What is extreme heat?
Extreme heat is a long period of high
heat combined with humidity and temperatures above 90 degrees F. Three or more days above
90 degrees F constitute a heat wave.
Which parts of LA County are affected by extreme heat?
The San Fernando and San Gabriel Valleys experience more extreme heat than areas near the coast due to geography. The air in valleys is warmer because surrounding mountains block the cooling breezes from the ocean and causes warm, dry air to remain within the valley bowl.
The Antelope Valley (AV), a triangular shaped plain with an elevation of 2000 ft and 3000 ft above sea level, is another community area in Los Angeles County that experiences extreme heat. The AV is surrounded by the Tehachapi Mountains to the north and the San Gabriel Mountains to the south. Moist air from the ocean releases its water content as it climbs up the mountain ranges before it crests the mountains and continues downslope into the valley as a warm, dry wind.
Urban areas where much of the landscape is largely covered by concrete and asphalt with few green spaces are often referred to as urban heat islands. Urban heat islands become hotter than other areas because surfaces covered by concrete and asphalt absorb more heat during the day than vegetated green spaces. Surfaces such as concrete and asphalt not only absorbs more heat, but also release heat more slowly, raising nighttime temperatures. Communities like East Los Angeles and Florence-Firestone can be considered urban heat islands as they are heavily built-up and are lacking in park space.
How do I find out if I will be affected by extreme heat?
High desert areas, inland valleys, and urban areas are prone to extreme heat. See the urban heat island map.
How does extreme heat affect residents and communities?
Older adults, young children, outdoor workers, athletes, and people with a chronic medical condition are especially prone to be harmed by extreme heat. Residents can take measures to prepare themselves and their communities for extreme heat as temperatures and the number of extreme heat days are expected to rise in coming years due to climate change.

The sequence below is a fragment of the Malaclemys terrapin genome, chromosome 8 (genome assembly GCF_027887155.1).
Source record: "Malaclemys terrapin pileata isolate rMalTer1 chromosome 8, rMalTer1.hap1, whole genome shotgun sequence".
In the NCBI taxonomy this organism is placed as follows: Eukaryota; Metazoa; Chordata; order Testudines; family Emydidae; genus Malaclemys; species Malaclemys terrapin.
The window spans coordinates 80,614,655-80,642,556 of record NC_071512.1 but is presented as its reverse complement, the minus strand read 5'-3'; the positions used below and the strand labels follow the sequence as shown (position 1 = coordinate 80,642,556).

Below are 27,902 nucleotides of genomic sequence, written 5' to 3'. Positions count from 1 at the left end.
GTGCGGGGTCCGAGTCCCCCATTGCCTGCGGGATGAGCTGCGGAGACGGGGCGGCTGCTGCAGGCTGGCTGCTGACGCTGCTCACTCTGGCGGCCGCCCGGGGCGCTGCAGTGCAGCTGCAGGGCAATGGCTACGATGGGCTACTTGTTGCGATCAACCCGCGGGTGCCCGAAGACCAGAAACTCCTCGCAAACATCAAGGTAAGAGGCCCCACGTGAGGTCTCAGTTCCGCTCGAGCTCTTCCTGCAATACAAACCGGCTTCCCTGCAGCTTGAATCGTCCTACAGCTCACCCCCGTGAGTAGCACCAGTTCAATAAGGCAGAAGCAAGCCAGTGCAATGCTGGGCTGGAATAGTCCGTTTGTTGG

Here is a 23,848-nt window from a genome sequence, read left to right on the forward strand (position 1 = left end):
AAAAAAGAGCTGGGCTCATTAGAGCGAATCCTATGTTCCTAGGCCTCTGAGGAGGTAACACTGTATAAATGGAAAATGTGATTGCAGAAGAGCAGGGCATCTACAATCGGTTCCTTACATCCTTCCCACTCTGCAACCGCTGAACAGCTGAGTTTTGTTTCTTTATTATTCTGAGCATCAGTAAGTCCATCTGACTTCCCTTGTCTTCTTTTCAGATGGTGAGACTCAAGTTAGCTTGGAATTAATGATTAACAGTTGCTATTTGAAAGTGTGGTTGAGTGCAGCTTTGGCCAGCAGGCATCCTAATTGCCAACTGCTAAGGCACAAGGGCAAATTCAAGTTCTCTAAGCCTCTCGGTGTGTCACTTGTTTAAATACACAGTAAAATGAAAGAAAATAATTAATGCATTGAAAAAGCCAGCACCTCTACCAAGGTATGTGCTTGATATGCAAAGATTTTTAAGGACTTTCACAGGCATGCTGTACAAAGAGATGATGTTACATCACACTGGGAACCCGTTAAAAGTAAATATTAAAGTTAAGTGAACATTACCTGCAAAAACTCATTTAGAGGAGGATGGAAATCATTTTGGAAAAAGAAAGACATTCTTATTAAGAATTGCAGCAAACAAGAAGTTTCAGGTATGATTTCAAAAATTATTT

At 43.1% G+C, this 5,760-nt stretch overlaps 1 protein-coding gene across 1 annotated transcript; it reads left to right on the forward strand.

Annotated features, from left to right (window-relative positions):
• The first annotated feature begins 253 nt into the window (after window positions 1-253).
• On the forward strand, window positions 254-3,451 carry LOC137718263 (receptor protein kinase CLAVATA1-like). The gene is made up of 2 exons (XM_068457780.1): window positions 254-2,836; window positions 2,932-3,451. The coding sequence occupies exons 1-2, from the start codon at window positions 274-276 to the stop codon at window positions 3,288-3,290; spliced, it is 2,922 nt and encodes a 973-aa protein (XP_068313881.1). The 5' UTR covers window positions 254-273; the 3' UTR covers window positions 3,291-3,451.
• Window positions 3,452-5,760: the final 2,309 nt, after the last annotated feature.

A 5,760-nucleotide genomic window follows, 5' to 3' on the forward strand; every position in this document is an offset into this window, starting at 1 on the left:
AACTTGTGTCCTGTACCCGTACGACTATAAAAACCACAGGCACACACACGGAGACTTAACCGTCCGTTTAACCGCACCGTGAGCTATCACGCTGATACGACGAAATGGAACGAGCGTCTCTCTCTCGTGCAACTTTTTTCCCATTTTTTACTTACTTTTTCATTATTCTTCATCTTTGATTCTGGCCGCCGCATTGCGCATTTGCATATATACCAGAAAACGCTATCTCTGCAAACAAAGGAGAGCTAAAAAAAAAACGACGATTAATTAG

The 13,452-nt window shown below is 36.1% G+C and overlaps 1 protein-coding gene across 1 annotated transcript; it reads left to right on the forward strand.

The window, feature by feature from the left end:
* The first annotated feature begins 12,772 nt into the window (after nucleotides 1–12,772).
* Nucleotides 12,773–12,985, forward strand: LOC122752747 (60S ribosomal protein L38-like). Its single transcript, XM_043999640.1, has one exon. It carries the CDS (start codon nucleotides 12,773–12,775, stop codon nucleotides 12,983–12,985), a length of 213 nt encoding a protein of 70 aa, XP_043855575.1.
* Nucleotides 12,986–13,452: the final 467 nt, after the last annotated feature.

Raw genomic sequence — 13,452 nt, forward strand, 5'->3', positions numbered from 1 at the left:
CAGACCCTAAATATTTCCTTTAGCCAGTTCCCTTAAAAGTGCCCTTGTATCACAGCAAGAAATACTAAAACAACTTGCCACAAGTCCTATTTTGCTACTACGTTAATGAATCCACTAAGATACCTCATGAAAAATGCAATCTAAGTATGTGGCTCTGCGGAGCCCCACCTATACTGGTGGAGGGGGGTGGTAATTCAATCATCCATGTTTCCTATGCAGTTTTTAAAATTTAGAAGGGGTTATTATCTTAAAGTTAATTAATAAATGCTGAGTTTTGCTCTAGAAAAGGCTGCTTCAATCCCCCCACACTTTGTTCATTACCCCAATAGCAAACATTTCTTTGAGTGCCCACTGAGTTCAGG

Individual actions to prepare for extreme heat include installing air conditioning and cool roofs, planting residential trees and improving insulation in homes. Community-level actions to prepare for extreme heat supporting urban forest and park space efforts, learning where Los Angeles County cooling centers are located and checking on vulnerable neighbors during heat waves.
This map provides information on where activated cooling centers in Los Angeles County are located during an extreme heat emergency.
How does climate change affect extreme heat?
When humans burn coal, gas and oil, this increases amount of heat-trapping greenhouse gases in the earth’s atmosphere, wrapping an extra “blanket” around the earth. When more greenhouse gases are emitted, more heat is trapped, resulting in higher average temperatures and more consecutive extreme heat days (heat waves). Communities located in inland valleys, high deserts, and park-poor urban areas within Los Angeles County are more likely to experience extreme heat that communities near the coast.
What is Los Angeles County doing to prepare for extreme heat?
|Public Health||Urban forest management plan, emergency health services, health education|
|Parks and Recreation||Cooling centers, swimming pools|
|Public Works||Building permits (cool roofs, air conditioning), street tree management|
|Regional Planning||Climate adaptation plan, residential tree permitting, development design evaluation|
What can I do to prepare for extreme heat?
Residents can prepare for future extreme heat events by knowing how to protect themselves, their pets, neighbors, and loved ones by making behavioral changes, retrofitting their homes, and planting residential trees. Residents can also increase the resiliency of their community by educating others about climate change and extreme heat, informing others how to stay safe and where cooling centers are located, and supporting community-wide urban greening efforts.
Check out these resources:
First Aid and Heat-related Illnesses – Symptoms of extreme heat (Los Angeles County Chief Executive Office)
History of Extreme Heat in Los Angeles – Notable extreme heat days from 1877 to 1995 (Los Angeles County Chief Executive Office)